Richmond Fed Survey Chart

The Richmond Fed Survey, GDP and weak chain store sales were all market positive because it means the Fed will not be raising rates any time soon. It is a weak recovery with a weak job market and the Fed should be vindicated for their current "extended period" stance on rates.

Add to that the jump in home sales even if it was motivated by tax credit stimulus and you have signs of a recovery but clearly signs of a weak recovery. If this kind of mixed improvement continues we could see the Fed on hold until the middle of 2010. That will keep the dollar weak assuming we don't have any sovereign defaults overseas. This was a good day for economics and that seems strange to say but it was exactly what the market wanted to see.

Adding to the positive spin was a drop in the mass layoffs for November. The number of layoff events impacting 50 or more workers fell to 1,797 in November from 2,127 in the prior month. The number of workers impacted in November fell to 165,346, down from 217,182 in October. This was the third straight monthly decline. Manufacturing still accounted for 28% of all layoffs but down from 39% in November 2008. Compared to the same period in 2008 the number of mass layoffs has been cut nearly in half. This was another market positive report.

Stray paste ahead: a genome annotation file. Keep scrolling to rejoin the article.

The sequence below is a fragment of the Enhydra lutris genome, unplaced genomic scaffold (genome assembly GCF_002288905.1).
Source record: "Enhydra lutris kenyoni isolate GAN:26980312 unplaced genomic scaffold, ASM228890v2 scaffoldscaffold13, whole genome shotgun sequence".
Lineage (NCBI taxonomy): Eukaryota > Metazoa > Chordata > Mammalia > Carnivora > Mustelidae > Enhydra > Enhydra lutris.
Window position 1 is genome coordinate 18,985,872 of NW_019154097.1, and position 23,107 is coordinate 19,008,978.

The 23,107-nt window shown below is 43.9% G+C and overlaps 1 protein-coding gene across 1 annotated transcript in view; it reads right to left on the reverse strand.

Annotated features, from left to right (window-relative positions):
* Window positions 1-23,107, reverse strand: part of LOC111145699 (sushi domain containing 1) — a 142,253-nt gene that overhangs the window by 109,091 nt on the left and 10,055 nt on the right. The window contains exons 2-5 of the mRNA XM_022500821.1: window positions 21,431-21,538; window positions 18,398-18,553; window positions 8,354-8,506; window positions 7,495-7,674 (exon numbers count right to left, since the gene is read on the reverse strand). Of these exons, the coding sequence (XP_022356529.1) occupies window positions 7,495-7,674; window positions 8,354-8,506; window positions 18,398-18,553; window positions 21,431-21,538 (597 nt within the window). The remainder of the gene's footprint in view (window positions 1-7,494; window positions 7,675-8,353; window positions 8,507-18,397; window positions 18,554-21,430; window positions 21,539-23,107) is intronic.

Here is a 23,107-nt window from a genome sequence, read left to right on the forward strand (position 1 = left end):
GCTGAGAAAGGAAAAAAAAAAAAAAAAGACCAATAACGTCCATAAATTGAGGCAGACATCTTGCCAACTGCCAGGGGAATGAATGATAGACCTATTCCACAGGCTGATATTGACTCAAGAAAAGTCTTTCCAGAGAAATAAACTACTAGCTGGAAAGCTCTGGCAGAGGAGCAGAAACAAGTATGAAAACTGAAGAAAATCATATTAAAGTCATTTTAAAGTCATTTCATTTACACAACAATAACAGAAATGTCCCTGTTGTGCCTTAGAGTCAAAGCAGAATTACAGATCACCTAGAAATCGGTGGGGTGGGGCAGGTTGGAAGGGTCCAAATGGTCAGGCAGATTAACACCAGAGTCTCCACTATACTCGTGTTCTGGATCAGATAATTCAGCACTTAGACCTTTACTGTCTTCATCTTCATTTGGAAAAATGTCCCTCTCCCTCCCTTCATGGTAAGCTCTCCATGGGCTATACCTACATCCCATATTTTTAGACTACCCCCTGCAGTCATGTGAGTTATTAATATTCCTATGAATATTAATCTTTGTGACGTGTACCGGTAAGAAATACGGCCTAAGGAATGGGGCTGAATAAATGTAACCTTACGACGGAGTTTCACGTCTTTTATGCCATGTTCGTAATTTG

Reports due out tomorrow include Mortgage Applications, Personal Income, Consumer Sentiment, New Home Sales and Oil Inventories. Short of a nuclear event in one of those reports they will be ignored. The markets are already shutting down for the holidays. Volume on Tuesday was only 6.4 billion shares and there are two days left in the week. Volume on Wednesday should be less than 6 billion and Thursday could be under 3 billion. Christmas Eve in 2008 only have 2.3 billion shares across all markets.

In stock news Micron (MU) blew through analyst estimate and posted earnings of 23 cents per share. Analysts were expecting only a 7-cent profit. Revenue rose +24% and Micron was positive on the conference call. Reaction in the stock during the after hours session was muted because nobody was around to hear the news.

One stock that did have interested investors was RedHat (RHT). RedHat posted earnings of 17-cents and beat the street by a penny. Normally a penny beat is not a market mover. They also raised guidance slightly but the real boost for the stock came from comments from the CEO that he was seeing strength "across the board" in North America and Europe but growth was picking up more strongly in the United States. He said customers were starting new projects again. "Our pipeline remains quite strong. We are optimistic about the business going forward." RHT rose from $29.86 to $31.80 in after hours.

RedHat Chart

Google (GOOG) moved over $600 again to close at a new 52-week high and the target prices are starting to rise again. The google chart is a perfect picture of a bullish chart and the 30-day average as been support since March. Most analysts are starting to wake up to the fact that Google has a PE that is roughly half of the 78 PE carried by Amazon. The online retailers margins are a fraction of Google's margin and they have a lot more overhead and consumer risk. Despite the $600 stock price analysts are saying again that Google is cheap. A 10:1 stock split announcement would give the stock a major boost.

Google Chart